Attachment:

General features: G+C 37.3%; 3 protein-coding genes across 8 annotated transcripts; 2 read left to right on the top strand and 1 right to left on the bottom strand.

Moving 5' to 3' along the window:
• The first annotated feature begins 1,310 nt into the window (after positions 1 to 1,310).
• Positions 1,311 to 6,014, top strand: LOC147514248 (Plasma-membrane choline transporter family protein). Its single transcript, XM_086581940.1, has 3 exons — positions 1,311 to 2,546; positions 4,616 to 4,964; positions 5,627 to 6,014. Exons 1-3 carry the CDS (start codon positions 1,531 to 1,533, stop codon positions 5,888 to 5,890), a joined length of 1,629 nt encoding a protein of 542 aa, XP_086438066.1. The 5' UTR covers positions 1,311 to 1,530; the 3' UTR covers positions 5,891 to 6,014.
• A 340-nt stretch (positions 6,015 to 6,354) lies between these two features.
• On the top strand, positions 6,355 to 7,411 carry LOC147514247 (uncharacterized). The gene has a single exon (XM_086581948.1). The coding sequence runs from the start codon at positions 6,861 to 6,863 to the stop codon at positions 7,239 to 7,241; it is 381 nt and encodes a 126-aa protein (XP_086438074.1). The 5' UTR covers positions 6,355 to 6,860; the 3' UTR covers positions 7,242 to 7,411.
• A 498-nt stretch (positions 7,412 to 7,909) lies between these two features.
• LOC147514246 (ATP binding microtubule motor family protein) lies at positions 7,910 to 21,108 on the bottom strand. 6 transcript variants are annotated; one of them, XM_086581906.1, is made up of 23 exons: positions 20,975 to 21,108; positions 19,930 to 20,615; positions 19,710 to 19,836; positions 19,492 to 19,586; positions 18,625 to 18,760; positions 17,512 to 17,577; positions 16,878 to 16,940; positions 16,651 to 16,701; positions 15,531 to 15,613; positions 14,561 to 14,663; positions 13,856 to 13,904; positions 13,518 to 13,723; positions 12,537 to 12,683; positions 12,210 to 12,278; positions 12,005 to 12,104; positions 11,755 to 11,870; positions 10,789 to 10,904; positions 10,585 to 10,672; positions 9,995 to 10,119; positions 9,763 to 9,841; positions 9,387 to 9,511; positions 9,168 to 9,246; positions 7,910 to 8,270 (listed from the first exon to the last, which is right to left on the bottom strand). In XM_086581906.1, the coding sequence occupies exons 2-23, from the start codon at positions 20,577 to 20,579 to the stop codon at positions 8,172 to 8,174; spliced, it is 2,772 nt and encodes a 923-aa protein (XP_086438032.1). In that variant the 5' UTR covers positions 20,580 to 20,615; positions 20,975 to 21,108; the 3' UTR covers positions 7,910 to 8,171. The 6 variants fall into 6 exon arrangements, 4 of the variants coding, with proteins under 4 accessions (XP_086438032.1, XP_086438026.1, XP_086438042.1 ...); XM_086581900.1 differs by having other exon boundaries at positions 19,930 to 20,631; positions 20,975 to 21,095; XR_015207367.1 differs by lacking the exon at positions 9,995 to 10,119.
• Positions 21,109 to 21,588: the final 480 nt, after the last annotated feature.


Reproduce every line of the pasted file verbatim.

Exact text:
General features: G+C 37.3%; 3 protein-coding genes across 8 annotated transcripts; 2 read left to right on the top strand and 1 right to left on the bottom strand.

Moving 5' to 3' along the window:
• The first annotated feature begins 1,310 nt into the window (after positions 1 to 1,310).
• Positions 1,311 to 6,014, top strand: LOC147514248 (Plasma-membrane choline transporter family protein). Its single transcript, XM_086581940.1, has 3 exons — positions 1,311 to 2,546; positions 4,616 to 4,964; positions 5,627 to 6,014. Exons 1-3 carry the CDS (start codon positions 1,531 to 1,533, stop codon positions 5,888 to 5,890), a joined length of 1,629 nt encoding a protein of 542 aa, XP_086438066.1. The 5' UTR covers positions 1,311 to 1,530; the 3' UTR covers positions 5,891 to 6,014.
• A 340-nt stretch (positions 6,015 to 6,354) lies between these two features.
• On the top strand, positions 6,355 to 7,411 carry LOC147514247 (uncharacterized). The gene has a single exon (XM_086581948.1). The coding sequence runs from the start codon at positions 6,861 to 6,863 to the stop codon at positions 7,239 to 7,241; it is 381 nt and encodes a 126-aa protein (XP_086438074.1). The 5' UTR covers positions 6,355 to 6,860; the 3' UTR covers positions 7,242 to 7,411.
• A 498-nt stretch (positions 7,412 to 7,909) lies between these two features.
• LOC147514246 (ATP binding microtubule motor family protein) lies at positions 7,910 to 21,108 on the bottom strand. 6 transcript variants are annotated; one of them, XM_086581906.1, is made up of 23 exons: positions 20,975 to 21,108; positions 19,930 to 20,615; positions 19,710 to 19,836; positions 19,492 to 19,586; positions 18,625 to 18,760; positions 17,512 to 17,577; positions 16,878 to 16,940; positions 16,651 to 16,701; positions 15,531 to 15,613; positions 14,561 to 14,663; positions 13,856 to 13,904; positions 13,518 to 13,723; positions 12,537 to 12,683; positions 12,210 to 12,278; positions 12,005 to 12,104; positions 11,755 to 11,870; positions 10,789 to 10,904; positions 10,585 to 10,672; positions 9,995 to 10,119; positions 9,763 to 9,841; positions 9,387 to 9,511; positions 9,168 to 9,246; positions 7,910 to 8,270 (listed from the first exon to the last, which is right to left on the bottom strand). In XM_086581906.1, the coding sequence occupies exons 2-23, from the start codon at positions 20,577 to 20,579 to the stop codon at positions 8,172 to 8,174; spliced, it is 2,772 nt and encodes a 923-aa protein (XP_086438032.1). In that variant the 5' UTR covers positions 20,580 to 20,615; positions 20,975 to 21,108; the 3' UTR covers positions 7,910 to 8,171. The 6 variants fall into 6 exon arrangements, 4 of the variants coding, with proteins under 4 accessions (XP_086438032.1, XP_086438026.1, XP_086438042.1 ...); XM_086581900.1 differs by having other exon boundaries at positions 19,930 to 20,631; positions 20,975 to 21,095; XR_015207367.1 differs by lacking the exon at positions 9,995 to 10,119.
• Positions 21,109 to 21,588: the final 480 nt, after the last annotated feature.